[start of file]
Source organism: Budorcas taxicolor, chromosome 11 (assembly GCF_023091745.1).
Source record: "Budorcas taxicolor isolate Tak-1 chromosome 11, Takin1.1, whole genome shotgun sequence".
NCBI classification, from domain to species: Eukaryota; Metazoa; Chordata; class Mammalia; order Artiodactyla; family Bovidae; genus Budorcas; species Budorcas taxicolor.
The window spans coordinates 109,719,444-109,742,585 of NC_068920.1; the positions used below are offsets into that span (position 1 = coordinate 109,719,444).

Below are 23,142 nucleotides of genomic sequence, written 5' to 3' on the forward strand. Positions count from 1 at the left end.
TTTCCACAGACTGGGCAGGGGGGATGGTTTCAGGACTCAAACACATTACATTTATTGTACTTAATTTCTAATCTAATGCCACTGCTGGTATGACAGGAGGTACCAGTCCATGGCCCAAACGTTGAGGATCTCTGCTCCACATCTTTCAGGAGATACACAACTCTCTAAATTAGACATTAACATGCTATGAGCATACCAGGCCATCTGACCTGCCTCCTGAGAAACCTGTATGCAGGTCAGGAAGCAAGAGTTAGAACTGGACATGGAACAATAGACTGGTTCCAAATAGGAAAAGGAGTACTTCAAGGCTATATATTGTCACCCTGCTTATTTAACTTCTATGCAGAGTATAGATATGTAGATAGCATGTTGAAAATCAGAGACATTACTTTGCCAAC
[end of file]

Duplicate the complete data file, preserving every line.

Source organism: Budorcas taxicolor, chromosome 11 (assembly GCF_023091745.1).
Source record: "Budorcas taxicolor isolate Tak-1 chromosome 11, Takin1.1, whole genome shotgun sequence".
NCBI classification, from domain to species: Eukaryota; Metazoa; Chordata; class Mammalia; order Artiodactyla; family Bovidae; genus Budorcas; species Budorcas taxicolor.
The window spans coordinates 109,719,444-109,742,585 of NC_068920.1; the positions used below are offsets into that span (position 1 = coordinate 109,719,444).

Below are 23,142 nucleotides of genomic sequence, written 5' to 3' on the forward strand. Positions count from 1 at the left end.
TTTCCACAGACTGGGCAGGGGGGATGGTTTCAGGACTCAAACACATTACATTTATTGTACTTAATTTCTAATCTAATGCCACTGCTGGTATGACAGGAGGTACCAGTCCATGGCCCAAACGTTGAGGATCTCTGCTCCACATCTTTCAGGAGATACACAACTCTCTAAATTAGACATTAACATGCTATGAGCATACCAGGCCATCTGACCTGCCTCCTGAGAAACCTGTATGCAGGTCAGGAAGCAAGAGTTAGAACTGGACATGGAACAATAGACTGGTTCCAAATAGGAAAAGGAGTACTTCAAGGCTATATATTGTCACCCTGCTTATTTAACTTCTATGCAGAGTATAGATATGTAGATAGCATGTTGAAAATCAGAGACATTACTTTGCCAAC